First Sunday After Christmas (C), December 28, 2003
The Family Business
Luke 2:41-52

The story of Jesus as a boy in
the Jerusalem temple is unique to the gospel of Luke. As with Luke’s
other special material, we might understand this story more if we ask
the question, “Why did Luke see this story as so special that he
included it?”

A Place in the Family Business.

story begins by telling us Jesus is residing in Nazareth with Joseph
and Mary. As a twelve-year-old Jewish male, Jesus was expected to
attend Passover in Jerusalem. At twelve, Jesus would have gone
through the education and rites of passage into manhood for Jewish
males. He would have already been training in the family business. He
would have been assisting Joseph as a carpenter.

Family businesses certainly aren’t as common as they once were. Family Business Magazine
reports that most companies of all types fail within twenty years of
being started. Family businesses have more success stories, but only
four percent of those last into the fourth generation. The magazine
did find that there are about 102 companies in the United States that
have remained in the same family since 1865 or before. One
fascinating company can trace its origin to the year 1623. Now
U.S.-based, the Zildjian Cymbal Co. started in Constantinople by
alchemist Avedis I.

In our scripture today we
see one member of a family redefining the family business. Although
Jesus maintains his obedience to his earthly parents he clearly defines
his life by his relationship with his heavenly Father. He seems
surprised that Mary and Joseph did not expect him to be about his
heavenly Father’s business. In contrast to his earthly guardians
setting his day’s agenda, he has let his heavenly Father set his
agenda. He has stayed behind in Jerusalem when the rest of the family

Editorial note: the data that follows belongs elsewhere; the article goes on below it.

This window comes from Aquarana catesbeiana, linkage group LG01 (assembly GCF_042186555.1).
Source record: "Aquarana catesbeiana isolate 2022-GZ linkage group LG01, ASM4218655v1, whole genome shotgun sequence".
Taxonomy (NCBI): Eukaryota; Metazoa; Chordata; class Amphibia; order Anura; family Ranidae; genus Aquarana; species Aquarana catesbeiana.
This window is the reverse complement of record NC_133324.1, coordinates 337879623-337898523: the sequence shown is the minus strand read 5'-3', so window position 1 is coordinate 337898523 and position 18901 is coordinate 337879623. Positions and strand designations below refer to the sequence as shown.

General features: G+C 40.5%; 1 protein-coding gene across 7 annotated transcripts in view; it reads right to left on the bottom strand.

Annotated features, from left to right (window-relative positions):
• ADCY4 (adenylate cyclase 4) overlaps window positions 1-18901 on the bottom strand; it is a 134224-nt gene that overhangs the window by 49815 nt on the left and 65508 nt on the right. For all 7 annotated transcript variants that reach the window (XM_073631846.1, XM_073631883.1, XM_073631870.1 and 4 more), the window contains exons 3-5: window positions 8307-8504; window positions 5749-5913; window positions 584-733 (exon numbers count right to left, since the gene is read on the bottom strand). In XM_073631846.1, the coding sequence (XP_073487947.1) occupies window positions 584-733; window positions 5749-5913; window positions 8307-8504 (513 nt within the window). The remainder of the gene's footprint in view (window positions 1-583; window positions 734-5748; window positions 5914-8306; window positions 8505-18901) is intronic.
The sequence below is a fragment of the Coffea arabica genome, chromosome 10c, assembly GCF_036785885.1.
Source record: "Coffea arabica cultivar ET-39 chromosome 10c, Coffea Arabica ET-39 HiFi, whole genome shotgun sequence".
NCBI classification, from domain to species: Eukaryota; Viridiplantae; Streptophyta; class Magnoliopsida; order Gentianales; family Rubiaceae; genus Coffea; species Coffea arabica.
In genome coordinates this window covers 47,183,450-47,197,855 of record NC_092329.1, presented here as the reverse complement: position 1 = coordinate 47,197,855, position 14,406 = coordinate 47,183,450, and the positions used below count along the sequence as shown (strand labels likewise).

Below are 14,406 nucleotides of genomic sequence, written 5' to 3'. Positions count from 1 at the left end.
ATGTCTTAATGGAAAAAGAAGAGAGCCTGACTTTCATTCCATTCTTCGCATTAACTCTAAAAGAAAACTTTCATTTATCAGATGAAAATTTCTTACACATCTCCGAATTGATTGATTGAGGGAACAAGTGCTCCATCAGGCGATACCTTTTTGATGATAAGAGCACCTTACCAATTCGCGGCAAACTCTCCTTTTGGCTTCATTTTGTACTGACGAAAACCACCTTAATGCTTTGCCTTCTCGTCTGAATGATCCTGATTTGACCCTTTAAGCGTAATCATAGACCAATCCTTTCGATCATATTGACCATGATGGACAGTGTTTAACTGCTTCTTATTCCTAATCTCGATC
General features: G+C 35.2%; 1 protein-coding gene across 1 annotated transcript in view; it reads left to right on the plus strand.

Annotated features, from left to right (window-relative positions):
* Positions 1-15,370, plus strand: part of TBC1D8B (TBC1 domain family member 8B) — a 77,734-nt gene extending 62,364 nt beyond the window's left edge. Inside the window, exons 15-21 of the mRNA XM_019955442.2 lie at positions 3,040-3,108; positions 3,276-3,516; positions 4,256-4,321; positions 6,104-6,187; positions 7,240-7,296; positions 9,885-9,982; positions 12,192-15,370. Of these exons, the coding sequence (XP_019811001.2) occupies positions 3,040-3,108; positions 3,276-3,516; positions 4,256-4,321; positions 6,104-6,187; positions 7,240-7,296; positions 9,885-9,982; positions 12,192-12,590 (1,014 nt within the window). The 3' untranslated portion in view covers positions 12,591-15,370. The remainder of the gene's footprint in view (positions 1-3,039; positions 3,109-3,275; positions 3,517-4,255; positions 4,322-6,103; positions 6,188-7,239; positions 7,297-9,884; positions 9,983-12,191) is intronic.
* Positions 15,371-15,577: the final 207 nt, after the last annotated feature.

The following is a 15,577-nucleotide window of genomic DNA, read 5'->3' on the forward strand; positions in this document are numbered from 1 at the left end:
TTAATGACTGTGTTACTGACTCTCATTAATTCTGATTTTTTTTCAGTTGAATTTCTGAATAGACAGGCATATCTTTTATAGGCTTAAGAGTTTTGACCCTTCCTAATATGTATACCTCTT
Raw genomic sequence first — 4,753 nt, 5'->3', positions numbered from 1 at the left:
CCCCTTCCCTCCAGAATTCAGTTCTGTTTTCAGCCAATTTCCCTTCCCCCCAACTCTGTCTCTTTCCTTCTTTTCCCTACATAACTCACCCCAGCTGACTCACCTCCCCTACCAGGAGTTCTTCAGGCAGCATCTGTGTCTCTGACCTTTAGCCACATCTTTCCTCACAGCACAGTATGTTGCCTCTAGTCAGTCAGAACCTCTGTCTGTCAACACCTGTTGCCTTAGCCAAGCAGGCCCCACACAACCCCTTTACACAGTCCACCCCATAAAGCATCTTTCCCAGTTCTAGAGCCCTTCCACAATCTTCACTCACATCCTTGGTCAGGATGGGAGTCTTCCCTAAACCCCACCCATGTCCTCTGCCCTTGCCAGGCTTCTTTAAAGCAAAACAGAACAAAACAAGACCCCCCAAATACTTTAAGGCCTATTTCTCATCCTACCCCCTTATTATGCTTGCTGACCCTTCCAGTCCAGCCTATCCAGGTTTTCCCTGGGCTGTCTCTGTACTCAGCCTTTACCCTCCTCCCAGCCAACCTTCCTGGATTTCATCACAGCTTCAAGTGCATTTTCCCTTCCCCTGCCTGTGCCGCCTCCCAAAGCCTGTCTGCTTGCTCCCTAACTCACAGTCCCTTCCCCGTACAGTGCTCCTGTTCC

proceeded to journey toward home.

Who the Father is defines the business.

reference to God as Father is not without precedent. Malachi declared
that the Creator was Father of all. (Malachi 2:10) Jeremiah
prophesied to the nation Israel that the nation would address God as
“My Father.” (Jeremiah 22:3) Jesus is using the Old Testament
prophetic word in a new way. He is proclaiming that this God of their
History was His Father and the Father of His personal story. Jesus’
story is His (God’s) story. God’s business was His business.

reveals the nature of God in the name Father. The other three gospels
confirm this important revelation. In John 2 we read about the adult
Jesus coming again to the temple at the time of Passover. It is early
in Jesus’ public ministry. He casts out the moneychangers and then
refers to God as he did in Luke’s story. He says, “Do not make my
Father’s house a house of merchandise.” As a child he allowed God to
order his day with the priority of his Father’s business. As a man he
is still following God’s priorities for his day. He is still doing
his Father’s business. When Jesus gives his disciples instruction in
praying, he says, “When you pray, say: Our Father.”

speaks about a father who offers grace when an erring son returns. He
assures his listeners of God’s constant care. He refers to a Father
who gives good things and supplies every need. Jesus’ life and death
reveal the Father can be known in all circumstances, bringing us
through the difficult and the daily times of life. Jesus communicates
in teaching and miracles that God keeps us in His love and gives
grace to His children.

Staying in the Family Business.

Family Business Magazine
reports that the Tuttle Farm of Dover, N.H., founded in 1635, is run
by eleventh generation Will Tuttle. Mr. Tuttle is realistic in his
assessment of the farm’s future. He acknowledges that just because
there have been eleven generations of Tuttles on the farm, the decision
that there will be a twelfth generation depends solely on that
generation’s decision.

And now our Father’s
business is our decision. Jesus’ public ministry is often seen as
starting with His baptism. Perhaps we should look again at this story
of a child publicly proclaiming He must be about His Father’s
business. Perhaps, it is precisely the Father’s business that made Luke
include this story in his account.


Sermon brief provided by Carolyn Volentine,
Pastor, United Methodist Church, DeQuincy, LA.

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